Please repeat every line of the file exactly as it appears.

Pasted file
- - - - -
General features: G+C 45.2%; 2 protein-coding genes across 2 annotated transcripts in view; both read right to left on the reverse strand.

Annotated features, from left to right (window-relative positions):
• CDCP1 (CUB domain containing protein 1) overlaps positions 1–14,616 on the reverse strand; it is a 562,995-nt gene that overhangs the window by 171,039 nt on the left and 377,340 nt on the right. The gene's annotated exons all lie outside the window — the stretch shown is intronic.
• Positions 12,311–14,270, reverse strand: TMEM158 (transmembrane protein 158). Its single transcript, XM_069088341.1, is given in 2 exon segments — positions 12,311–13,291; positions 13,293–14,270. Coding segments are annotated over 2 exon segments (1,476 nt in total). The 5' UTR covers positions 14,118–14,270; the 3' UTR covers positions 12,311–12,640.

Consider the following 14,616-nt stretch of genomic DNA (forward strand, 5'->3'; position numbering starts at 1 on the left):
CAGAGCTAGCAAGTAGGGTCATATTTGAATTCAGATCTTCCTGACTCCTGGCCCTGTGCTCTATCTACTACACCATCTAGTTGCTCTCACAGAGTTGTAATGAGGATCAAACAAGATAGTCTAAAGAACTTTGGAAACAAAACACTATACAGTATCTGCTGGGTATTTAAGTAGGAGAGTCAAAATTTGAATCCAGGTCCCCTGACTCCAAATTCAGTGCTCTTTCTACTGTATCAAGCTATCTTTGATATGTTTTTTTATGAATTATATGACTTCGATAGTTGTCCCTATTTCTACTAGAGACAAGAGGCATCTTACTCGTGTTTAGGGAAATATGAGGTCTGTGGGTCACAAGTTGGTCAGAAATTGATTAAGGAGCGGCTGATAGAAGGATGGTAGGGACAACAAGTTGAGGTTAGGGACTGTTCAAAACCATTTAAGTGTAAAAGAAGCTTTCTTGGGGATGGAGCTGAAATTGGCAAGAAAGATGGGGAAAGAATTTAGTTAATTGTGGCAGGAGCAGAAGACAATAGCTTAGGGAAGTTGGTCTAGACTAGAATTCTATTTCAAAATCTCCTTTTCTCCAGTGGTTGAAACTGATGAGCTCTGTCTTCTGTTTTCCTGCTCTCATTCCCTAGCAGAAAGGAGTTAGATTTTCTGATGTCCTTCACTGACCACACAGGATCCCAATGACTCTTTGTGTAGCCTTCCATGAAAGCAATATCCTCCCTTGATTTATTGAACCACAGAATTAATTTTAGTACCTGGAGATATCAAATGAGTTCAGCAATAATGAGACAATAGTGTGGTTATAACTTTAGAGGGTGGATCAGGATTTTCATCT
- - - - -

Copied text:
General features: G+C 45.2%; 2 protein-coding genes across 2 annotated transcripts in view; both read right to left on the reverse strand.

Annotated features, from left to right (window-relative positions):
• CDCP1 (CUB domain containing protein 1) overlaps positions 1–14,616 on the reverse strand; it is a 562,995-nt gene that overhangs the window by 171,039 nt on the left and 377,340 nt on the right. The gene's annotated exons all lie outside the window — the stretch shown is intronic.
• Positions 12,311–14,270, reverse strand: TMEM158 (transmembrane protein 158). Its single transcript, XM_069088341.1, is given in 2 exon segments — positions 12,311–13,291; positions 13,293–14,270. Coding segments are annotated over 2 exon segments (1,476 nt in total). The 5' UTR covers positions 14,118–14,270; the 3' UTR covers positions 12,311–12,640.

Consider the following 14,616-nt stretch of genomic DNA (forward strand, 5'->3'; position numbering starts at 1 on the left):
CAGAGCTAGCAAGTAGGGTCATATTTGAATTCAGATCTTCCTGACTCCTGGCCCTGTGCTCTATCTACTACACCATCTAGTTGCTCTCACAGAGTTGTAATGAGGATCAAACAAGATAGTCTAAAGAACTTTGGAAACAAAACACTATACAGTATCTGCTGGGTATTTAAGTAGGAGAGTCAAAATTTGAATCCAGGTCCCCTGACTCCAAATTCAGTGCTCTTTCTACTGTATCAAGCTATCTTTGATATGTTTTTTTATGAATTATATGACTTCGATAGTTGTCCCTATTTCTACTAGAGACAAGAGGCATCTTACTCGTGTTTAGGGAAATATGAGGTCTGTGGGTCACAAGTTGGTCAGAAATTGATTAAGGAGCGGCTGATAGAAGGATGGTAGGGACAACAAGTTGAGGTTAGGGACTGTTCAAAACCATTTAAGTGTAAAAGAAGCTTTCTTGGGGATGGAGCTGAAATTGGCAAGAAAGATGGGGAAAGAATTTAGTTAATTGTGGCAGGAGCAGAAGACAATAGCTTAGGGAAGTTGGTCTAGACTAGAATTCTATTTCAAAATCTCCTTTTCTCCAGTGGTTGAAACTGATGAGCTCTGTCTTCTGTTTTCCTGCTCTCATTCCCTAGCAGAAAGGAGTTAGATTTTCTGATGTCCTTCACTGACCACACAGGATCCCAATGACTCTTTGTGTAGCCTTCCATGAAAGCAATATCCTCCCTTGATTTATTGAACCACAGAATTAATTTTAGTACCTGGAGATATCAAATGAGTTCAGCAATAATGAGACAATAGTGTGGTTATAACTTTAGAGGGTGGATCAGGATTTTCATCT